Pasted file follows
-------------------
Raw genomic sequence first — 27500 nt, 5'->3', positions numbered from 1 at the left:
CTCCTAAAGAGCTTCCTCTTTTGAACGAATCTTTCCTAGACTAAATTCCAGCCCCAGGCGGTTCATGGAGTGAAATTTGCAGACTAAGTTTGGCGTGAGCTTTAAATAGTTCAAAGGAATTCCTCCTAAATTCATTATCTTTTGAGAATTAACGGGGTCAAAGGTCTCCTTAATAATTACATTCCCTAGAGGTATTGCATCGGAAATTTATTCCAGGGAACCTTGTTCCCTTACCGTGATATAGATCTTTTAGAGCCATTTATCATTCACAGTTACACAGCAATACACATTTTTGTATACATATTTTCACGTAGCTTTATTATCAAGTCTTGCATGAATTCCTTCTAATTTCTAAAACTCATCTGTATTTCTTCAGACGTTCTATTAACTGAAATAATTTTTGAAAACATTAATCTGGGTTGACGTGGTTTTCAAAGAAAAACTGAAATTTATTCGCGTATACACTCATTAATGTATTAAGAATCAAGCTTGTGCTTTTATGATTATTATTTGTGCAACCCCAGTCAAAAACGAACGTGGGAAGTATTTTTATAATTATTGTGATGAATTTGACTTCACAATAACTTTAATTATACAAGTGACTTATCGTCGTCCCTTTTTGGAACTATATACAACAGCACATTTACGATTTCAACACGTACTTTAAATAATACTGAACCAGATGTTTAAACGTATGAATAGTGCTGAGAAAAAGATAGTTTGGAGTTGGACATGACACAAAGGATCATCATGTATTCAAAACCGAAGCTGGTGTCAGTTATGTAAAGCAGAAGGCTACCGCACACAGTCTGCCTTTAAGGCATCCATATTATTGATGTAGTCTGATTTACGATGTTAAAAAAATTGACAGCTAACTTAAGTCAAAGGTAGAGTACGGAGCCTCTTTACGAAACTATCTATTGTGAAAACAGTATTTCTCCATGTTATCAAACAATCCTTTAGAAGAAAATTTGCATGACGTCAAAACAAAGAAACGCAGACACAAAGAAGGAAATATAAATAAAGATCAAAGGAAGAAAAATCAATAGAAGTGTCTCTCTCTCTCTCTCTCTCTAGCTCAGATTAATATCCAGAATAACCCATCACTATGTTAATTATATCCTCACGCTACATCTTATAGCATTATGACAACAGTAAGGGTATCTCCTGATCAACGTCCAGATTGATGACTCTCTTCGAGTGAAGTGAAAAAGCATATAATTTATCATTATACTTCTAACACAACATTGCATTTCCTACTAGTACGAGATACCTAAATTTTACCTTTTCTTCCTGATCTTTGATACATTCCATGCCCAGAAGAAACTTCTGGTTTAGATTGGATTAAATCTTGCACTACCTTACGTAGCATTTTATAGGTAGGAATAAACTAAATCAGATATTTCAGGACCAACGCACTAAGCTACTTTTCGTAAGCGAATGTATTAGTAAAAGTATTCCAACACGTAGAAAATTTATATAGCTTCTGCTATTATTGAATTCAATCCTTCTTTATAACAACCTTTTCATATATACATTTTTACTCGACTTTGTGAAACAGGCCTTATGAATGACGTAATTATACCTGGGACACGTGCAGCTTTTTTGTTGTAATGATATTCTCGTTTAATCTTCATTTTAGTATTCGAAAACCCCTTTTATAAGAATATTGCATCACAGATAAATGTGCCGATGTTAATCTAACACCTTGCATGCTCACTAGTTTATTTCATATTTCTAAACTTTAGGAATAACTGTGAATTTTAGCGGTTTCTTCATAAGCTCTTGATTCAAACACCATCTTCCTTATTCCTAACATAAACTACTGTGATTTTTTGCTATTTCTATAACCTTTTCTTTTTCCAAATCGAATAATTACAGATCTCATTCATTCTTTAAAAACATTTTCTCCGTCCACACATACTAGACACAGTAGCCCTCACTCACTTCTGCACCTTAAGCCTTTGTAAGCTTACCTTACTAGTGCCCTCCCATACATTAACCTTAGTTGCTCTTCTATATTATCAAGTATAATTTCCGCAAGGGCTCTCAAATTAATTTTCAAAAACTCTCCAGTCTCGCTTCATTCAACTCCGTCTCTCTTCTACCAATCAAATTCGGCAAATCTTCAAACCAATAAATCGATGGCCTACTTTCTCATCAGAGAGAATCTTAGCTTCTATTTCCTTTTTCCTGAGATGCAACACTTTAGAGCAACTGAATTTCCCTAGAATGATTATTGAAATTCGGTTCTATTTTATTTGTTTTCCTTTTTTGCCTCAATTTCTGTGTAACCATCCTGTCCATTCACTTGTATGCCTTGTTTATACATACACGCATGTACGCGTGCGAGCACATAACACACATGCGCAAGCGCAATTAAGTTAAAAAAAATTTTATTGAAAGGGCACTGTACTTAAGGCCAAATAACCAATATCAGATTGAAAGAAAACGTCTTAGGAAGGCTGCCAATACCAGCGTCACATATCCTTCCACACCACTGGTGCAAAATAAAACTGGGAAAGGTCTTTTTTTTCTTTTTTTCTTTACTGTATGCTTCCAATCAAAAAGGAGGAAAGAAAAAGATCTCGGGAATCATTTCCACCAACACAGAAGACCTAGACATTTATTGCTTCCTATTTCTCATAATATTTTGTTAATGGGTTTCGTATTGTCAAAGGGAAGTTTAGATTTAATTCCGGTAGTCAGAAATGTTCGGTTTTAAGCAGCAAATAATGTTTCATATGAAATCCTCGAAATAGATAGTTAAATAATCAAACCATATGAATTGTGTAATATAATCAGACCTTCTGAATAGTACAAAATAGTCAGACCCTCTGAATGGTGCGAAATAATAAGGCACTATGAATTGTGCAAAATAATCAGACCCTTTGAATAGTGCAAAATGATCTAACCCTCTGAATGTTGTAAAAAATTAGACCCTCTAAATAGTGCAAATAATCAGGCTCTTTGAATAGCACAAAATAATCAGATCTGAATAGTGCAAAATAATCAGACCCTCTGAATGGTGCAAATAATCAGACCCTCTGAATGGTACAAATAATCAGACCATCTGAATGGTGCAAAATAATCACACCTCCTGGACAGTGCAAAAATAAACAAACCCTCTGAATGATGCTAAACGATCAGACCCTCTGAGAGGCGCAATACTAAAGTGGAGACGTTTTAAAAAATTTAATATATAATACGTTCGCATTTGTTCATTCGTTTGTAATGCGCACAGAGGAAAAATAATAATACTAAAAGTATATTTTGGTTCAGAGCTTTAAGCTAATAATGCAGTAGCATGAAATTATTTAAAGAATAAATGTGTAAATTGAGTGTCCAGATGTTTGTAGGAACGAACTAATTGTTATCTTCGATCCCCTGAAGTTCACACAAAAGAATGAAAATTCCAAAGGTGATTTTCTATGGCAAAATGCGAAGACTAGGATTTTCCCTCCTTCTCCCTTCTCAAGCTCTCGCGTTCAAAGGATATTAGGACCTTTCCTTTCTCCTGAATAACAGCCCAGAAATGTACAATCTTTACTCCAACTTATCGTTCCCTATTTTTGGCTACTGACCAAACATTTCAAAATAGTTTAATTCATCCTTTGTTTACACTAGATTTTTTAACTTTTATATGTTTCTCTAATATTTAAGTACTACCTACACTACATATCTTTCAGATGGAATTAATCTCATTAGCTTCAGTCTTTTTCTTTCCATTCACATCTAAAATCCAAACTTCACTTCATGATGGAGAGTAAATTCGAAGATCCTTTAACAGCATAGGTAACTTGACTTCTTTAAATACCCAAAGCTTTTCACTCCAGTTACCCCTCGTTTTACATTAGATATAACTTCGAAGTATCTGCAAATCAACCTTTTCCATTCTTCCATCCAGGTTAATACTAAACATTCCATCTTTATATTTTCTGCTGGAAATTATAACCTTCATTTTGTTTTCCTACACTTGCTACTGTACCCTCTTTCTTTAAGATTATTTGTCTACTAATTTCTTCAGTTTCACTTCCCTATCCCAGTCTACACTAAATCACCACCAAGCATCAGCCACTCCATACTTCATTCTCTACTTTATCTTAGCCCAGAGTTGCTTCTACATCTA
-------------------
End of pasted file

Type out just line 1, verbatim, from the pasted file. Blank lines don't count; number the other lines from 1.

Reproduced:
Raw genomic sequence first — 27500 nt, 5'->3', positions numbered from 1 at the left: